Stress that is long-term is truly just plain awful for weight management. It increases our appetites (or so we think), makes us hold onto the fat we’ve gained, and interferes with our willpower to implement a healthy lifestyle. The stress and weight gain connection are not in our heads- it’s quite real.
What About Anxiety in General?
Adrenaline is the reason for the “wired up” feeling we get when we’re stressed. We may burn off some extra calories fidgeting or run around cleaning our houses because we just plain can’t sit still. However, at the same time, this can also be a trigger for “emotional eating.”
Overeating or eating unhealthy foods in response to stress or as a way to calm down is a very common response. In the most recent American Psychological Association’s “Stress in America:” survey, 40% of respondents reported dealing with stress in this way.
As a corollary, 42% reported watching television for more than 2 hours a day to deal with stress. Weight is not the only reason (as I have already mentioned) to seek out good natural stress relief.
Being a couch potato also increases the temptation to overeat because what else are you going to do with your hands and your mouth, right?
It also leads to an inactive lifestyle, which means that those extra calories aren’t getting burned off.
Anxiety can also make you eat more “mindlessly” meaning that your brain turns to “worry”, rather than focusing on the taste of the food, how much you’ve eaten, or when you are feeling full.
When you eat mindlessly, you will likely eat more, but unfortunately, you will feel less satisfied. Inactivity, anxiety or stress and weight gain all go hand in hand.
Cravings and Fast Food
When we are chronically stressed, we crave “comfort foods,” such as a bag of potato chips or a bag of Oreos. These foods tend to be easy to eat, highly processed, and high in fat, sugar, or salt. We crave these foods for both biological and psychological reasons.
Cortisol may cause us to crave more fat and sugar. Eating starchy and sugary foods elevates the brain chemical called serotonin which calms us down. We also may have memories from childhood, such as the smell of freshly baked pies, which lead us to associate sweet foods with comfort.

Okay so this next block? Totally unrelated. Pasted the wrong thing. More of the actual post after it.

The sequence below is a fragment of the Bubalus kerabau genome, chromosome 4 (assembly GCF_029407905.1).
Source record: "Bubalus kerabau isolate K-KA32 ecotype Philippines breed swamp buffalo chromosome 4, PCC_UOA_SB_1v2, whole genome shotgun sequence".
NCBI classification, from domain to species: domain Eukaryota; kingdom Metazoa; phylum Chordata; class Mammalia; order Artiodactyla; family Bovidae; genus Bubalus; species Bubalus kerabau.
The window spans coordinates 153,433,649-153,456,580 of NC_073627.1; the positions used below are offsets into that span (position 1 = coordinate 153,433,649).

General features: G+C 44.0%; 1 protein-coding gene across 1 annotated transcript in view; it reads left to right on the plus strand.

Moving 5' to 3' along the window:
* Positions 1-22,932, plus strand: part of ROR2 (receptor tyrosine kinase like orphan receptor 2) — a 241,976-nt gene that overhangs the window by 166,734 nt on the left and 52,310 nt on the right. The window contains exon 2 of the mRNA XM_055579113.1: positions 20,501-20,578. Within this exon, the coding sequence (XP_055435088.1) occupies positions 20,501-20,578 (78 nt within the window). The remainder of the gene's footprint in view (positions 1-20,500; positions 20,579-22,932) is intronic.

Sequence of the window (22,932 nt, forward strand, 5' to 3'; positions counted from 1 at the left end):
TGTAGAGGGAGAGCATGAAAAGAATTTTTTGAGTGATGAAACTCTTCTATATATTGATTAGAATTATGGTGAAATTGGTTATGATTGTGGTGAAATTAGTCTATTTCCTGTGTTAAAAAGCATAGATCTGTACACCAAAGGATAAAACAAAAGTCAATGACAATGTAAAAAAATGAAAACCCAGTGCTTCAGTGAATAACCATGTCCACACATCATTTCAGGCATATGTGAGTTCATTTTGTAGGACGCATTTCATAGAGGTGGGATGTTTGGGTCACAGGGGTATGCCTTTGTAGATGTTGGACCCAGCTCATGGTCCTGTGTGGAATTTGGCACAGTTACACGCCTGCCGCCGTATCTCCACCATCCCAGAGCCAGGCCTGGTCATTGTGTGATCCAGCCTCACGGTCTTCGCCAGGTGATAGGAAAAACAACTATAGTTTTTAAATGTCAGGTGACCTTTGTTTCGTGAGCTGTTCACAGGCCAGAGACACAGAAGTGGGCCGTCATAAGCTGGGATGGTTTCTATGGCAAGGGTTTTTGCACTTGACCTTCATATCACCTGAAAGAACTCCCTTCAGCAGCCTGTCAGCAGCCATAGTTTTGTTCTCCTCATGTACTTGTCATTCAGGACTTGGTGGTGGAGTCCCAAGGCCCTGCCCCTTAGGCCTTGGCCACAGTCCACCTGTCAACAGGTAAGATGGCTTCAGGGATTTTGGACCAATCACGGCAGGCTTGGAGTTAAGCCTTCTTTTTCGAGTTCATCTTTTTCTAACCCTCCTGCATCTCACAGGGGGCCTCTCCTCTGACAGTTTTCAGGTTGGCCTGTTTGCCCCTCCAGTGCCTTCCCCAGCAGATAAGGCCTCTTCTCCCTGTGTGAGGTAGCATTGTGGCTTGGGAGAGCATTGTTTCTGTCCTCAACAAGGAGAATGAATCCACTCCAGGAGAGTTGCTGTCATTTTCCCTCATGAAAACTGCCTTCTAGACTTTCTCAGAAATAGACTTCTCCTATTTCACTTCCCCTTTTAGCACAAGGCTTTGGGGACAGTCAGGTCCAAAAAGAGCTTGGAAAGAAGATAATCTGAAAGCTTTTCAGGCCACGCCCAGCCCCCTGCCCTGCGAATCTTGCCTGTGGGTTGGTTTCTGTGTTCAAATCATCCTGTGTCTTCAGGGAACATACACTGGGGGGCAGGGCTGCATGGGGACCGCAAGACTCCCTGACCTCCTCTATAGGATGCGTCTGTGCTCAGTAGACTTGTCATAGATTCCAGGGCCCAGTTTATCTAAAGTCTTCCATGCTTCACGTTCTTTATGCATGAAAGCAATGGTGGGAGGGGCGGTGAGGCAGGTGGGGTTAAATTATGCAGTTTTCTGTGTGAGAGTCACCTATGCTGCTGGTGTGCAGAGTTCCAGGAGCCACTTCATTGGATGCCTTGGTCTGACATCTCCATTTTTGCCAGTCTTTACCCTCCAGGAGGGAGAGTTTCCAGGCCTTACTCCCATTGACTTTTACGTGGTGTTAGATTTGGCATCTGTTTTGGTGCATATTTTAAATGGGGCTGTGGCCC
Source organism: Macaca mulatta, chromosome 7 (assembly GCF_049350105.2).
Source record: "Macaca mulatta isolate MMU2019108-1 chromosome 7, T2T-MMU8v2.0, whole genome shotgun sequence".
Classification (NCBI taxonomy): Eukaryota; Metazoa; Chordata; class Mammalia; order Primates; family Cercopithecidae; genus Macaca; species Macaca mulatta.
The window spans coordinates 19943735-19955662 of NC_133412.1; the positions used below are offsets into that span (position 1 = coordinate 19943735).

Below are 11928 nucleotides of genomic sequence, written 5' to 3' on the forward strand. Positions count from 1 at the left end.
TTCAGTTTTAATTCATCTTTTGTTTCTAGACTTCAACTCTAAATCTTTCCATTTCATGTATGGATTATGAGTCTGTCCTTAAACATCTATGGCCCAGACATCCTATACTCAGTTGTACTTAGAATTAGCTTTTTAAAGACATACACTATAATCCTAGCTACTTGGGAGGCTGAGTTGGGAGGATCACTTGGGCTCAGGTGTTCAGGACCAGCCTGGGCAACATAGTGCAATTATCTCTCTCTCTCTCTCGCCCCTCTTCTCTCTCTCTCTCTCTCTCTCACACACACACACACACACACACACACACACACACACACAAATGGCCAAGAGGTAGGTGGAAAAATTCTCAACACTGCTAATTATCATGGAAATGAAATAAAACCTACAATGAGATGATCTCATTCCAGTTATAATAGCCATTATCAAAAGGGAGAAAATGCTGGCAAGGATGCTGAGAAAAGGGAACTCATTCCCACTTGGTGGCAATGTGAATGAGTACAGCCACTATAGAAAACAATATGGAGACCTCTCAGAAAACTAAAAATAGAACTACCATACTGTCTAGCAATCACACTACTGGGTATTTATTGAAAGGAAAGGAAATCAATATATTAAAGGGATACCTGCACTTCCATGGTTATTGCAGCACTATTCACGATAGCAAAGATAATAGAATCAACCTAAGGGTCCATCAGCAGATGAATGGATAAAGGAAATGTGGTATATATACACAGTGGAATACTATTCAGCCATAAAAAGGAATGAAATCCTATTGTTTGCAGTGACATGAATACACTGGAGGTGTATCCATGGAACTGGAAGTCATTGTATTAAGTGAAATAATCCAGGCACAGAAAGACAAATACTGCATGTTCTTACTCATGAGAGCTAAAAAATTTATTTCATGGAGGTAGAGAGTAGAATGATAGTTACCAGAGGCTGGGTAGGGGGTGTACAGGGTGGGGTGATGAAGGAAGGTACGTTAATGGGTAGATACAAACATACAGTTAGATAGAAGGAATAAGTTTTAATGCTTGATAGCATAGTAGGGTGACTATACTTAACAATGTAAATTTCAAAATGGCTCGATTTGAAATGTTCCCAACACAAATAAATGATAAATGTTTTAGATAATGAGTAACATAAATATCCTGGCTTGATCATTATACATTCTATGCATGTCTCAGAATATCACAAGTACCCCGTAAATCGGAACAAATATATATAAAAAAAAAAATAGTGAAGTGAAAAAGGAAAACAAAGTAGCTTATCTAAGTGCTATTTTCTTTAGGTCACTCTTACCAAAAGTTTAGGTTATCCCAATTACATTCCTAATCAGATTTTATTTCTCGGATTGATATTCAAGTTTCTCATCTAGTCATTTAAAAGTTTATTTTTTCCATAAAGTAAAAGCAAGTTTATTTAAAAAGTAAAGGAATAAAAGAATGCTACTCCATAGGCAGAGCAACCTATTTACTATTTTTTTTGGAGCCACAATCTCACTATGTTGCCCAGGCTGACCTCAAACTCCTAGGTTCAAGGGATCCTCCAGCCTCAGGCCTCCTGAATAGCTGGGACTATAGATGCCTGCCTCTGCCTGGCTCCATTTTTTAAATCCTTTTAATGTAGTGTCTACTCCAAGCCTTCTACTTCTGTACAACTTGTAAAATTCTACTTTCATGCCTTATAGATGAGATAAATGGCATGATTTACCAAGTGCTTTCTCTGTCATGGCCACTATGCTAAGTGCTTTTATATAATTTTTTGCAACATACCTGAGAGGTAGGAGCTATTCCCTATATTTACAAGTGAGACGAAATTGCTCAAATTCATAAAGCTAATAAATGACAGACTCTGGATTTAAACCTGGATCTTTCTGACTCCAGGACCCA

When we’re stressed, we are more likely to drive through, meaning not even get up out of our car, a “fast foodie place” rather than take the time and energy to shop for and then cook a healthy meal.
We Americans are less likely to cook and eat dinner at home than people from many other countries, and we also work more hours and take fewer vacations. Who signed up for that one? No wonder we have more stress and weight gain problems than other developed countries!
Belly Fat and Stress
As promised, here is an extra section on the first fat “clump” most people notice which is due to cortisol, especially if you are of normal or close to normal weight. Yep, it’s the stress and weight gain in the belly=belly-fat connection. And it’s often the most stubborn fat to get rid of. Not impossible so stay the course. Here are the details.
In the days when our ancestors were fighting off pestilence and famine, their bodies adapted by learning to store fat supplies. The unfortunate result for us is that when we are chronically stressed, we are prone to getting an extra layer of “visceral fat” deep in our bellies.
And of course, we also accumulate that unsightly belly fat that keeps us from fitting into our skinny jeans. Or we get those dreaded “muffin tops.”
Excess belly fat is unhealthy and difficult to get rid of. The fat releases chemicals triggering inflammation, which as you recall, increases the likelihood that we will develop heart disease or diabetes and more.
To make things worse, excess cortisol also slows down your metabolism, because your body wants to maintain an adequate supply of glucose for all that hard mental and physical work dealing with the threat. Your brain runs on glucose, and your body is always protecting your brain health.
Losing belly fat is a struggle for many women during pre-menopausal and menopausal years. Progesterone losses start, on average, in the 30’s and that is a factor in adding belly fat. Then stress levels go up as women cope with kids, families, aging parents, jobs and more. That puts on belly fat.
Then with menopause, estrogen goes down, and you guessed it, that puts on belly fat. Take all of that and couple it with hormonally induced cravings, and the imbalance of hormones like leptin and ghrelin due to years of unhealthy eating and you have a recipe for weight gain AND belly fat. Not to worry, there are answers regarding how to get rid of belly fat and specifically belly fat in the menopausal years in the article called unexplained weight gain.